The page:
Brendan Ogle would still have full role at Unite if not for cancer, barrister argues

Union leader’s WRC case argues disability discrimination, claiming he was ‘forced out’ after illness

Brendan Ogle was accused of changing his story, but his counsel argued the union's witness had in fact changed his 'like the wind'. Photograph: Gareth Chaney/ Collins Photos

Trade union officer Brendan Ogle would still have a full role with Unite the Union if he had not been diagnosed with cancer, his legal representatives have told the Workplace Relations Commission.

Mary-Paula Guinness BL, for Mr Ogle, made a brief submission to the commission on Tuesday morning in which she said that having returned to work with Unite as a senior officer for the Republic of Ireland following his illness, her client found himself in a diminished role with reduced responsibilities.

She said Mr Ogle was discriminated against because of his disability and “had he not got cancer he would still have a full role”.

In response Mark Harty SC, for Unite, said that Mr Ogle had attempted to “shoehorn” the evidence into a claim of disability discrimination. Counsel submitted that roles were available to Mr Ogle when he returned to work but he refused to fulfil them.


Mr Harty asked the adjudicator, Elizabeth Spelman, to pay close attention to the evidence of one union employee who said she was responsible for directing the flow of tasks within the organisation. Her evidence, counsel said, was that at some point she “simply stopped sending work to Brendan Ogle” but she was clear that nobody told her not to send tasks his way.

Mr Ogle claims disability discrimination under the Employment Equality Act 1998. He has accused the trade union of a failure to provide reasonable accommodation, victimisation and harassment following his return to work having had treatment for a “very aggressive” throat cancer.

Tom Fitzgerald, who gave evidence to the tribunal earlier this year, had been promoted to regional co-ordinating officer at Unite’s Dublin office during Mr Ogle’s sick leave, the WRC previously heard. In his evidence to the tribunal, Mr Ogle described a meeting with Mr Fitzgerald on August 22nd, 2022 during which he alleged his colleague told him that the union’s new general secretary Sharon Graham had issued a “directive” that Mr Ogle was not to be included in a new strategy for Ireland.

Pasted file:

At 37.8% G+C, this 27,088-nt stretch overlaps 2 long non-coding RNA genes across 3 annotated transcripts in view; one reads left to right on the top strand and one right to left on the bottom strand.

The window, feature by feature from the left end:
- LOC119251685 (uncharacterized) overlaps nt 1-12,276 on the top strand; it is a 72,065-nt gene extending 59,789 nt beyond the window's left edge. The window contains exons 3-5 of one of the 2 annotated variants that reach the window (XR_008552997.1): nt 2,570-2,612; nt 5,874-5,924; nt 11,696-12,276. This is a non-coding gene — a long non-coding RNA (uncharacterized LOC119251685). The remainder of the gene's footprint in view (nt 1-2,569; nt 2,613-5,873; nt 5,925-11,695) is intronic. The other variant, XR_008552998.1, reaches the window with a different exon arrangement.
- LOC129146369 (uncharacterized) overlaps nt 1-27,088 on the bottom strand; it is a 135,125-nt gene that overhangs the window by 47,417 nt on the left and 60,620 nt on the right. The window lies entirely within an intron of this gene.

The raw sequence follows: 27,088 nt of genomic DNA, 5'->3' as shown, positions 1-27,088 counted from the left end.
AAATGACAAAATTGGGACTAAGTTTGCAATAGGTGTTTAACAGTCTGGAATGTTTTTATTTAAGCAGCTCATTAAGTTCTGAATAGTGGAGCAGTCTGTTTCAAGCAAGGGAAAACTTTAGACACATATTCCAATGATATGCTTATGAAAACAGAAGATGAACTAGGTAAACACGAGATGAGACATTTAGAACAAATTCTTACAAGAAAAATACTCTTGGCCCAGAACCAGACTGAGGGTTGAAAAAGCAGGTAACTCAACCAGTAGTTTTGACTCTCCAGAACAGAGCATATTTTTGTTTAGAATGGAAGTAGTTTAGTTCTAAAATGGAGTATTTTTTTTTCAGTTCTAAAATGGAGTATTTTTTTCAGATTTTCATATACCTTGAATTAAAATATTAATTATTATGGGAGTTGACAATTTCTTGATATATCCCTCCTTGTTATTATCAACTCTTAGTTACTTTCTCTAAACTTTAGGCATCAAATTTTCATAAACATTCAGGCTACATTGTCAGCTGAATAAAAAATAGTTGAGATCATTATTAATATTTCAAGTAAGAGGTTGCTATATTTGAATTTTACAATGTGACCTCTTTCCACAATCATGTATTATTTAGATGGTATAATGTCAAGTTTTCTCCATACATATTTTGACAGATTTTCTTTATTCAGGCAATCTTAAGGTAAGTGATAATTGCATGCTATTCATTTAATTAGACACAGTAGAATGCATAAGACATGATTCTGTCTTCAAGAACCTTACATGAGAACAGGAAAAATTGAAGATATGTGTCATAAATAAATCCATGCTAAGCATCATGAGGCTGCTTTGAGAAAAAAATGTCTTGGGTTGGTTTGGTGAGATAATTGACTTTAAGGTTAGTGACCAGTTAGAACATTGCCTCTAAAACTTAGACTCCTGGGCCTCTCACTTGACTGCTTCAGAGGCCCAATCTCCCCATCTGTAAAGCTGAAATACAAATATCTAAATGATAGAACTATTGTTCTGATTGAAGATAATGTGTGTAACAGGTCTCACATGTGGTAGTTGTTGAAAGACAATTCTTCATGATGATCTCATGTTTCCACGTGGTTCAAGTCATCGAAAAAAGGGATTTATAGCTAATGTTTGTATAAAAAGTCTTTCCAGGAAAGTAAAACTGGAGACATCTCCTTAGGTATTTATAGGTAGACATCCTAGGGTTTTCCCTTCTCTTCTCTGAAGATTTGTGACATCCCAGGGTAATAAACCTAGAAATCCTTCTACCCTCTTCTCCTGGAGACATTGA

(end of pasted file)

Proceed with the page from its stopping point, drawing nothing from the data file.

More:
In his evidence, Mr Fitzgerald said he “absolutely didn’t say that” and that Ms Graham had not issued a directive to exclude Mr Ogle. Mr Fitzgerald described Mr Ogle’s evidence as “not credible” and “illogical”.

At Tuesday’s hearing, Ms Guinness submitted that her client is credible and had been “consistent from the outset” that on his return to work a strategic plan for the union had been put in place that did not include him.

Mr Ogle had been accused during the tribunal of changing his story but Ms Guinness said it was Mr Fitzgerald who was “changing with the wind”. She said Mr Fitzgerald had been “at pains” to downplay Mr Ogle’s role but evidence had been presented showing his “extensive involvement” in the organisation.

“In terms of credibility, Mr Ogle’s evidence is credible, Mr Fitzgerald’s is not,” she said.

Before his illness, Mr Ogle was a senior official but when he came back to work with a disability he found he had a diminished role and responsibility, counsel said. Mr Fitzgerald, who was at the same grade as Mr Ogle but had no disability, had a number of responsibilities including those that were previously carried out by Mr Ogle, she said.

Ms Guinness added: “Had he not got cancer he would still have a full role. Having returned from illness he now has a diminished role and I say that amounts to discrimination.”

Mr Harty said that there is no evidence that Mr Ogle’s role was diminished due to his illness. He said the evidence showed that there was a change in the structure of the Union and on his return to work, Mr Ogle refused to occupy roles that were offered to him.

Mr Harty said the basis of Mr Ogle’s claim had always been that he was “forced out” due to the restructuring of the union but he is now trying to “shoehorn” the evidence into a disability discrimination claim.

Mr Harty said that given the work that the union does, it is important that it maintain its reputation as “an honest broker in these matters”. He said there was evidence that people who returned to work at Unite following illness were treated well.

Ms Spelman said she will reveal “in due course” her decision on the matter, which has been spread over a number of hearings that began in November, 2023.